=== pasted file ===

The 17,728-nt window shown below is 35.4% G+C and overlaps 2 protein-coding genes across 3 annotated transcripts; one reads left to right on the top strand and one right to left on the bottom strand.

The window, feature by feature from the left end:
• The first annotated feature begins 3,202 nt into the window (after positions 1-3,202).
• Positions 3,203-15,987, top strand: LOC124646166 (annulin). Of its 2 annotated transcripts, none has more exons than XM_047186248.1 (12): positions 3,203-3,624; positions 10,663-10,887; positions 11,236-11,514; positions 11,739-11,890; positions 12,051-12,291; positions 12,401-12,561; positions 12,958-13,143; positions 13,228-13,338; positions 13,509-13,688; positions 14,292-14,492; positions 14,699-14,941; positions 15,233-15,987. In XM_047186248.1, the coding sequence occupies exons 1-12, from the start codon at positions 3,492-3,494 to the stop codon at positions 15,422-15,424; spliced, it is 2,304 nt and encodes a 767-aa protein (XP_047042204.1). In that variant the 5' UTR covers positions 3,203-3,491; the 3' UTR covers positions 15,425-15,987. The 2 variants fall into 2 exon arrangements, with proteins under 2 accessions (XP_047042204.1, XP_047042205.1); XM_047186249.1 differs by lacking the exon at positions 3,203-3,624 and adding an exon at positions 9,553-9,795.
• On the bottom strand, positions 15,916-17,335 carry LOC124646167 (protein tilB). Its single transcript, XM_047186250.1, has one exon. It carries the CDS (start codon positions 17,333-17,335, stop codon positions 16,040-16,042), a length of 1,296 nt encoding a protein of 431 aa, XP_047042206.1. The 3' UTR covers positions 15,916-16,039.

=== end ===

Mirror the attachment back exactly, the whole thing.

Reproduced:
The 17,728-nt window shown below is 35.4% G+C and overlaps 2 protein-coding genes across 3 annotated transcripts; one reads left to right on the top strand and one right to left on the bottom strand.

The window, feature by feature from the left end:
• The first annotated feature begins 3,202 nt into the window (after positions 1-3,202).
• Positions 3,203-15,987, top strand: LOC124646166 (annulin). Of its 2 annotated transcripts, none has more exons than XM_047186248.1 (12): positions 3,203-3,624; positions 10,663-10,887; positions 11,236-11,514; positions 11,739-11,890; positions 12,051-12,291; positions 12,401-12,561; positions 12,958-13,143; positions 13,228-13,338; positions 13,509-13,688; positions 14,292-14,492; positions 14,699-14,941; positions 15,233-15,987. In XM_047186248.1, the coding sequence occupies exons 1-12, from the start codon at positions 3,492-3,494 to the stop codon at positions 15,422-15,424; spliced, it is 2,304 nt and encodes a 767-aa protein (XP_047042204.1). In that variant the 5' UTR covers positions 3,203-3,491; the 3' UTR covers positions 15,425-15,987. The 2 variants fall into 2 exon arrangements, with proteins under 2 accessions (XP_047042204.1, XP_047042205.1); XM_047186249.1 differs by lacking the exon at positions 3,203-3,624 and adding an exon at positions 9,553-9,795.
• On the bottom strand, positions 15,916-17,335 carry LOC124646167 (protein tilB). Its single transcript, XM_047186250.1, has one exon. It carries the CDS (start codon positions 17,333-17,335, stop codon positions 16,040-16,042), a length of 1,296 nt encoding a protein of 431 aa, XP_047042206.1. The 3' UTR covers positions 15,916-16,039.